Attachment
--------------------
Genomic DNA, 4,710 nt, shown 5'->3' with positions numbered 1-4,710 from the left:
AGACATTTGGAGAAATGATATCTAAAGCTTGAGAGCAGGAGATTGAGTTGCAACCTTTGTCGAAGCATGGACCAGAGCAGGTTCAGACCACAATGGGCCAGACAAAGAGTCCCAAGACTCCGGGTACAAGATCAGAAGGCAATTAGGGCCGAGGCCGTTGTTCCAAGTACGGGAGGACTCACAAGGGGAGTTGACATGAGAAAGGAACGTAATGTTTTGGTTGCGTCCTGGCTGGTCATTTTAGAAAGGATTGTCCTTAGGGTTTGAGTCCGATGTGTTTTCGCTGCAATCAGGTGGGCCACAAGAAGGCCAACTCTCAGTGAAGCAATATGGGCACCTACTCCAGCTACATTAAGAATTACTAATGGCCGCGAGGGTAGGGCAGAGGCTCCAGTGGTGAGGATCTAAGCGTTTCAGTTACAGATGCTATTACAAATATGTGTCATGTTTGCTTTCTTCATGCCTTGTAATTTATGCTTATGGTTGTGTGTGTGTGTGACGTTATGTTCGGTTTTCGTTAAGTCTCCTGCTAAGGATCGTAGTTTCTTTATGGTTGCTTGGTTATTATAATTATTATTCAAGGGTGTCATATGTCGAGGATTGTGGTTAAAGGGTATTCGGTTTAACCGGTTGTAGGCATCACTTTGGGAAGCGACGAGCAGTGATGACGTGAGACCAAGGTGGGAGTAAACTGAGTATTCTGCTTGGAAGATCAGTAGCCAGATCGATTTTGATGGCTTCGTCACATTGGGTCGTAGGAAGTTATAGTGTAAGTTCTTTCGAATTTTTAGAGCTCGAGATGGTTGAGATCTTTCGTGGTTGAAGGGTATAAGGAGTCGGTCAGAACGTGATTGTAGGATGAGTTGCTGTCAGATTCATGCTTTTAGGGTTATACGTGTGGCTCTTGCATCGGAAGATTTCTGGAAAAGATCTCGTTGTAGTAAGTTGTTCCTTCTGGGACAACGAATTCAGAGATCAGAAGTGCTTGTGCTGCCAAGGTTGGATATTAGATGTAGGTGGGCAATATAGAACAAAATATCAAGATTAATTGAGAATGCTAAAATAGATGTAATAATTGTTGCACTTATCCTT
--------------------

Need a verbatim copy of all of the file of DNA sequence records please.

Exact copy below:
Genomic DNA, 4,710 nt, shown 5'->3' with positions numbered 1-4,710 from the left:
AGACATTTGGAGAAATGATATCTAAAGCTTGAGAGCAGGAGATTGAGTTGCAACCTTTGTCGAAGCATGGACCAGAGCAGGTTCAGACCACAATGGGCCAGACAAAGAGTCCCAAGACTCCGGGTACAAGATCAGAAGGCAATTAGGGCCGAGGCCGTTGTTCCAAGTACGGGAGGACTCACAAGGGGAGTTGACATGAGAAAGGAACGTAATGTTTTGGTTGCGTCCTGGCTGGTCATTTTAGAAAGGATTGTCCTTAGGGTTTGAGTCCGATGTGTTTTCGCTGCAATCAGGTGGGCCACAAGAAGGCCAACTCTCAGTGAAGCAATATGGGCACCTACTCCAGCTACATTAAGAATTACTAATGGCCGCGAGGGTAGGGCAGAGGCTCCAGTGGTGAGGATCTAAGCGTTTCAGTTACAGATGCTATTACAAATATGTGTCATGTTTGCTTTCTTCATGCCTTGTAATTTATGCTTATGGTTGTGTGTGTGTGTGACGTTATGTTCGGTTTTCGTTAAGTCTCCTGCTAAGGATCGTAGTTTCTTTATGGTTGCTTGGTTATTATAATTATTATTCAAGGGTGTCATATGTCGAGGATTGTGGTTAAAGGGTATTCGGTTTAACCGGTTGTAGGCATCACTTTGGGAAGCGACGAGCAGTGATGACGTGAGACCAAGGTGGGAGTAAACTGAGTATTCTGCTTGGAAGATCAGTAGCCAGATCGATTTTGATGGCTTCGTCACATTGGGTCGTAGGAAGTTATAGTGTAAGTTCTTTCGAATTTTTAGAGCTCGAGATGGTTGAGATCTTTCGTGGTTGAAGGGTATAAGGAGTCGGTCAGAACGTGATTGTAGGATGAGTTGCTGTCAGATTCATGCTTTTAGGGTTATACGTGTGGCTCTTGCATCGGAAGATTTCTGGAAAAGATCTCGTTGTAGTAAGTTGTTCCTTCTGGGACAACGAATTCAGAGATCAGAAGTGCTTGTGCTGCCAAGGTTGGATATTAGATGTAGGTGGGCAATATAGAACAAAATATCAAGATTAATTGAGAATGCTAAAATAGATGTAATAATTGTTGCACTTATCCTT